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Covid-19 Safety Plan


Happy Health Dogs - No dogs allowed

The CopperDog race has some great superstars. Yes, we all know the dedication and hard work the “humans” put into this sport, but I am talking about the “4 –legged” Superstars- the dogs. Coined by our Senior Race Advisor Todd Brassard, one of the phrases you may hear during race weekend is “Happy Healthy Dogs”. With a team of skilled veterinarians, as well as a group of mushers that know how to care for these athletes, CopperDog is continuously trying to live up to just that…happy, healthy dogs.

These animals’ health and welfare is one of the highest priorities. Throughout race weekend, the veterinarians on staff work to make certain that these animals are in healthy condition and that no one places them in jeopardy.

We here at CopperDog would be remiss, if we did not do our part, to assist in striving to keep these animals safe and healthy during the race. We want everyone to come out and enjoy race weekend. It’s an exciting event that, thanks to the communities in and surrounding the Keweenaw, we should all be proud of.

We want to keep the dogs out of harm's way so here are a couple of tips for doing just that- Please keep “Fido” at home. We here at CopperDog love dogs. But during race weekend, keep your pets at home. It is distracting for the sled dogs and can be a health risk for them as well. Sled dogs live, function, and run with a pack mentality. Seeing a dog on a leash close by can disrupt this balance. We also want to keep the community pets safe; we do not want anyones’ beloved bow- wow to get into a situation that could potentially cause harm to them. Please do not come to the race, planning to feed the dogs. These animals are on very specialized diets that their mushers and handlers work hard to devise and maintain. (No hot dogs for these canines during race weekend!)

So hopefully we will see you all race weekend and remember safety first… please leave your pups at home.

posted on 2/26/2020 3:20 AM by Kim Pici | permalink | Back to Top

A tale of two logos

Our original logo, what we now are calling the "classic" logo (please Coca-cola don't sue us) was created for the CopperDog by Jess Brassard. The logo permeated the race, the Copper Country, and regional mushing for a decade and will continue on as part of the unique identity of the CopperDog 150.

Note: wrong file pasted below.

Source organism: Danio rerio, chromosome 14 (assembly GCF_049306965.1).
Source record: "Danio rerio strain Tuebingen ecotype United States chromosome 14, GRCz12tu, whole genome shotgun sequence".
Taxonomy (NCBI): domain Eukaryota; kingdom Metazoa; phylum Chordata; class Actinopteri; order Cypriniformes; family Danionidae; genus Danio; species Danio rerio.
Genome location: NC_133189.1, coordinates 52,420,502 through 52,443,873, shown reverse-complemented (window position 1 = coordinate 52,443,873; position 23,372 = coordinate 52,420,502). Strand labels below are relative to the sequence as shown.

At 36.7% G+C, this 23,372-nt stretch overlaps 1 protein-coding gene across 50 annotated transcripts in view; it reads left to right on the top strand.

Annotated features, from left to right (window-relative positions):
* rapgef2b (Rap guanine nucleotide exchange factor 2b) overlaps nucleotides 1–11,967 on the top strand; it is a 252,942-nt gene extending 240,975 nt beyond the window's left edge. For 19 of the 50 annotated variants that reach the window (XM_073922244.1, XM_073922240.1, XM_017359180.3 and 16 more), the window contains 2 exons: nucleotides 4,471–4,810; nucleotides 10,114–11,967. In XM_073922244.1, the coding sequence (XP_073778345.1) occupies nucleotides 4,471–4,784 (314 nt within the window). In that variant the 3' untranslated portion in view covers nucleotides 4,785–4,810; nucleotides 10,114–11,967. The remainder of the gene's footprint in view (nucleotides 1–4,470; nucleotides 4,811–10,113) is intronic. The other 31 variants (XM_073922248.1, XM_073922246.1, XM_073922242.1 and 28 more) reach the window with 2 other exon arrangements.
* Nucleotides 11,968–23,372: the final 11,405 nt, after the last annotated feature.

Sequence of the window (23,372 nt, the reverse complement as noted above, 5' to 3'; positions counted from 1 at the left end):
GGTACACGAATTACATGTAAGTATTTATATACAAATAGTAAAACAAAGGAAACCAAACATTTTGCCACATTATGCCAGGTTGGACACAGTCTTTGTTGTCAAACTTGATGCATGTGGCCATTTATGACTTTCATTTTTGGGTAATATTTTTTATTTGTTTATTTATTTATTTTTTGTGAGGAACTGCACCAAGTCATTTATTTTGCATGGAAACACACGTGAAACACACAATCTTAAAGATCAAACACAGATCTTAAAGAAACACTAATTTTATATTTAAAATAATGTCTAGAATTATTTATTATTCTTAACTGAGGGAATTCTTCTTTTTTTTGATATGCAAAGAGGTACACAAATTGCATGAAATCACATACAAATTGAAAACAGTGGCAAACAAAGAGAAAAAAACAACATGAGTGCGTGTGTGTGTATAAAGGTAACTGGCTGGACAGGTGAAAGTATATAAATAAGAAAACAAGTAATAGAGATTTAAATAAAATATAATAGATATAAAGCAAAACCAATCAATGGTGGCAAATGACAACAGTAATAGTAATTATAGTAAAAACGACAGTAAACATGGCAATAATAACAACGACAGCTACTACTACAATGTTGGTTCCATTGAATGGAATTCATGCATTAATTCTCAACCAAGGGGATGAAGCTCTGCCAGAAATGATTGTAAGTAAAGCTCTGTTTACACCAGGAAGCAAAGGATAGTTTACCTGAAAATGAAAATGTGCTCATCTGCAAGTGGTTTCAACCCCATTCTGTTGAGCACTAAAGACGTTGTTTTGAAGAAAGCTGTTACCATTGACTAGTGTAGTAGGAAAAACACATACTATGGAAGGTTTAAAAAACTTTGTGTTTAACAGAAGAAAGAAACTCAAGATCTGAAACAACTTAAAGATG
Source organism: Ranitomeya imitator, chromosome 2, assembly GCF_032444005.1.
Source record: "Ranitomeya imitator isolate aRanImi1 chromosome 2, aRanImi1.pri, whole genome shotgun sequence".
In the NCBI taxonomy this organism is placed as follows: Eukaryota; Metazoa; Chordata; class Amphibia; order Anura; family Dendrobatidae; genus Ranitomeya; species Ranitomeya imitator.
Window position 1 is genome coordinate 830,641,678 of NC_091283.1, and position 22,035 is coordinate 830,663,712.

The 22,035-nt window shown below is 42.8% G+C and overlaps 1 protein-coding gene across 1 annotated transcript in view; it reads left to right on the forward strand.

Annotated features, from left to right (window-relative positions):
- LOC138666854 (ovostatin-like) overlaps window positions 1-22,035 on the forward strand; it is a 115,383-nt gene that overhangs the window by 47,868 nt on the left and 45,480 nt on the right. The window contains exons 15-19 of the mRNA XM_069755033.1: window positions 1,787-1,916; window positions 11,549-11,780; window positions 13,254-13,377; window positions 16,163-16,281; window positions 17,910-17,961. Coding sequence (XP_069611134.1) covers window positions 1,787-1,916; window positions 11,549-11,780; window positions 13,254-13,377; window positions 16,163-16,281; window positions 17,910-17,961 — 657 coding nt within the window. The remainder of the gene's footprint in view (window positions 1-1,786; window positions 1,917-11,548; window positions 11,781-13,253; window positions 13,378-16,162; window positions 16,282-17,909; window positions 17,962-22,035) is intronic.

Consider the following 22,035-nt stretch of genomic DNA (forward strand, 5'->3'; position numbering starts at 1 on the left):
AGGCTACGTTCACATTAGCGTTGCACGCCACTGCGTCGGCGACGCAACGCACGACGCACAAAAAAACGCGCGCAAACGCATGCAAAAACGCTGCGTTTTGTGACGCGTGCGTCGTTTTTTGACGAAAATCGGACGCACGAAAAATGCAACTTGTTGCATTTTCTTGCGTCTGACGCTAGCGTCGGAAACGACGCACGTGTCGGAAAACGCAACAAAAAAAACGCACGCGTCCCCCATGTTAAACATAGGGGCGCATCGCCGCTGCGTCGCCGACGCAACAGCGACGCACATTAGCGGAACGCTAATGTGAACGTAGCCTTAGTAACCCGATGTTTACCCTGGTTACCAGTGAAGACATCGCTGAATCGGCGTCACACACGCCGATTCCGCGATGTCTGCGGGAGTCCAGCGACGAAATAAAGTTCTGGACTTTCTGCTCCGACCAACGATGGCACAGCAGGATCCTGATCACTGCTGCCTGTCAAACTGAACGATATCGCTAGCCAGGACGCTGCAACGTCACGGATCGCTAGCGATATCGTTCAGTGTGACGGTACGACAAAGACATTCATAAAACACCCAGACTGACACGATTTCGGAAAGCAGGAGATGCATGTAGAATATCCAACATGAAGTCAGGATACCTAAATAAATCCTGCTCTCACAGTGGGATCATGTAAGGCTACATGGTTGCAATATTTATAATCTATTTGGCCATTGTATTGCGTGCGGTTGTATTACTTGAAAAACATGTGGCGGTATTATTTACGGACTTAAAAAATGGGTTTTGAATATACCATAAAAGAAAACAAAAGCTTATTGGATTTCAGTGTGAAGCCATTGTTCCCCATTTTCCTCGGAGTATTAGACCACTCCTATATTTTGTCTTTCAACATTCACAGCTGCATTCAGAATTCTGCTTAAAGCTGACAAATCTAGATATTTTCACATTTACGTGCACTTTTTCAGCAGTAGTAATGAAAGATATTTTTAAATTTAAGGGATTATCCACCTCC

Thank you Jess and Amber for your contribution!

As part of our tenth running of the CopperDog 150 in 2019, we asked Amber Voght, our graphics designer, to come up with a refreshed look for our logo, while maintaining consistency of design with Jess' original design





Now during our second decade as a race, we are fully embracing Amber's logo as our primary logo, while maintaining our classic logo.





Why keep two logos?


One of the primary reasons for keeping two logos is to preserve as much of the signage and banners as possible. The CopperDog150 is made possible by our generous sponsors. We try to use the sponsorship money conservatively and responsibly. Besides, we still really like Jess' logo and value her contribution to the race. The classic logo is part of Copper Country and Mushing history. Sponsor's with banners along the snow road can take pride in their classic logo banner as a sign of the number of years they have sponsored the CopperDog race. It can be seen as a badge of honor. Of course, any sponsor wanting to move to the new logo can simply let us know for next year.

posted on 2/22/2020 12:53 AM by Jim Northey | permalink | Back to Top

Remembering - Duane Bennett

Duane Bennett passed away July 31st, 2019. Duane and his wife Joni returned to the Copper Country, which enabled them to participate in three CopperDog race seasons. Joni continues to be an active participant and important volunteer for the race. Despite suffering debilitating injuries as a result of military service and having his life cut short by cancer, Duane managed to live a full and active life.

Duane and Joni were active mushers themselves for over thirty years. The love of the dogs was what attracted them to the sport. Duane went on to be Race Director of the UP 200 in Marquette.

Joni reported that their biggest kennel was 17 dogs of Siberian and Alaskan Huskies. Duane always said the female dogs were better because they listened to the musher.

Joni fondly recalls Duane reporting that during a race in New Hampshire the temperatures kept rising so much so that all of the men finished the race without shirts on!

Duane was a Korean War Veteran who sustained injuries while serving on a Naval Aircraft Carrier. A hero in many ways.

Duane Mushing





Duane in service to sled dog racing



posted on 2/11/2020 8:45 PM by Jim Northey | permalink | Back to Top
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